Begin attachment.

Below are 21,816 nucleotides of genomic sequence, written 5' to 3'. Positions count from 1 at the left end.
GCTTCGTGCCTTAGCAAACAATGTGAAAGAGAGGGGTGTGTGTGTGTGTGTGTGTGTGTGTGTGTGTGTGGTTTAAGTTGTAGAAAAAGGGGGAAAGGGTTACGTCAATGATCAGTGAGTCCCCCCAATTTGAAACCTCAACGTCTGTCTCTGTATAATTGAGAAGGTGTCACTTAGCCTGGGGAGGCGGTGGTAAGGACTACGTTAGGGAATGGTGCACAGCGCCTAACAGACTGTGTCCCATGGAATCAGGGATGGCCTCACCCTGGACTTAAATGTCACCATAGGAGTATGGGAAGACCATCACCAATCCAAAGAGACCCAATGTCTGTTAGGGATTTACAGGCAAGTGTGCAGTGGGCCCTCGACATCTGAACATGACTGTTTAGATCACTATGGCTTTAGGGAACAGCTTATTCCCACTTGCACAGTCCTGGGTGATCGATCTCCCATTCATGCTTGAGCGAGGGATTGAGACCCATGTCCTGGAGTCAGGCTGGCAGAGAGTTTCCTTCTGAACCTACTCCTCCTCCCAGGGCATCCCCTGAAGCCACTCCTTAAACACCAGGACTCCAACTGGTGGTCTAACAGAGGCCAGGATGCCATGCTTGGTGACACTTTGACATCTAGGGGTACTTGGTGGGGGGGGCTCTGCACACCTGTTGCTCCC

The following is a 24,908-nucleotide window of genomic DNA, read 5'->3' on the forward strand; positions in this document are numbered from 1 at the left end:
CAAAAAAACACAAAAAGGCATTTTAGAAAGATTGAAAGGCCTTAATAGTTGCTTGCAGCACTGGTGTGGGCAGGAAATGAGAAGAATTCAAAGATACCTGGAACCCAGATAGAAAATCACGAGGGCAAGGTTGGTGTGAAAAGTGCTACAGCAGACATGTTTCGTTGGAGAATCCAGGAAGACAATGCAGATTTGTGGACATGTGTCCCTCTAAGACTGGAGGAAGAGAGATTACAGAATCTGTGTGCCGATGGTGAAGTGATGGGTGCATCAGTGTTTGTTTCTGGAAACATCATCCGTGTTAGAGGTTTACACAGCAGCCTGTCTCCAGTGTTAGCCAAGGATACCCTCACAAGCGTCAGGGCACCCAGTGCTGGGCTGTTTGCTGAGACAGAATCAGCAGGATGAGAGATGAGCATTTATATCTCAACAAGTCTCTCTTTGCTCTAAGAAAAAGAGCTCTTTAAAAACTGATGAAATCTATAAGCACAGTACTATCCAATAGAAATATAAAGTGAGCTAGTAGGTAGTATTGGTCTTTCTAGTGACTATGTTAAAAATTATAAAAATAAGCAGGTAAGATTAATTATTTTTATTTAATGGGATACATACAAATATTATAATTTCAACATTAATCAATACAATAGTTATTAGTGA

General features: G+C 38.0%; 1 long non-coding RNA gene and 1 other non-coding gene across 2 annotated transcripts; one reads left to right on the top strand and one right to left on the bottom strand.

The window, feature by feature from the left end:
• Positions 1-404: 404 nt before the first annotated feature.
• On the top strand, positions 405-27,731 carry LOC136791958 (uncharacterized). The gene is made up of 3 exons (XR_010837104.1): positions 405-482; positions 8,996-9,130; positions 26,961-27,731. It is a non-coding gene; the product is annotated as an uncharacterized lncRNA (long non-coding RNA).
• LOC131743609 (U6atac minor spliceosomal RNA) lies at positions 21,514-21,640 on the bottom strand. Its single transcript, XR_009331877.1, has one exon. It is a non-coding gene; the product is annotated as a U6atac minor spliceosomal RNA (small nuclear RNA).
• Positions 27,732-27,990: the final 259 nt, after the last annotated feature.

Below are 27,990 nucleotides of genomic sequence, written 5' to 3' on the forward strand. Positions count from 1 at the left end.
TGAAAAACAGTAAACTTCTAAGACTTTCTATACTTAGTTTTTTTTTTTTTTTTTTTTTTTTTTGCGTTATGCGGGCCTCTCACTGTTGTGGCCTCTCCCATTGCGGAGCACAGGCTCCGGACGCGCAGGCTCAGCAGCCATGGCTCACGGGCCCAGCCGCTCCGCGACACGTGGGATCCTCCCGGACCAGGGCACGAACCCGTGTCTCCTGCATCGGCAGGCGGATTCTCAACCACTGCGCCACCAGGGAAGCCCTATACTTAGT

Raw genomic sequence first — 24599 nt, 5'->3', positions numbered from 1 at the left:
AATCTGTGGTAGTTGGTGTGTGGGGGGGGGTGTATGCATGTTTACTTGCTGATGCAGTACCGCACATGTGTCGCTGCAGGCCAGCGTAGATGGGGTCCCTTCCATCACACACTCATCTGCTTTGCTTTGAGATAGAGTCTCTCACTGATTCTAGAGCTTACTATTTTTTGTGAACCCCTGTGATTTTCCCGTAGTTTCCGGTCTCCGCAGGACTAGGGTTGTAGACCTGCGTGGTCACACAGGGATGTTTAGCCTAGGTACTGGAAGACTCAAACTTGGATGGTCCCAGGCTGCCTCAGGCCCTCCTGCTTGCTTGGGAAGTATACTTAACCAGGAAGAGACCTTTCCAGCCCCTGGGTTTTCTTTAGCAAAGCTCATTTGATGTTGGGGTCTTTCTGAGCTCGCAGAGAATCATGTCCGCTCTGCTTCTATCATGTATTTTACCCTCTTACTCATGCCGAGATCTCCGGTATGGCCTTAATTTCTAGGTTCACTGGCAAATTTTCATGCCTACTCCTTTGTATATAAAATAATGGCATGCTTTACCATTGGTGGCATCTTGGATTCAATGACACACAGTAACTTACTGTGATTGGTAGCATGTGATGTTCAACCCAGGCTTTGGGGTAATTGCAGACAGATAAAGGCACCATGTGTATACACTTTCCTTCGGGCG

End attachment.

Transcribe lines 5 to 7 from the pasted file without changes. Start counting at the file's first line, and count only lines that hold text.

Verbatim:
General features: G+C 38.0%; 1 long non-coding RNA gene and 1 other non-coding gene across 2 annotated transcripts; one reads left to right on the top strand and one right to left on the bottom strand.

The window, feature by feature from the left end:
• Positions 1-404: 404 nt before the first annotated feature.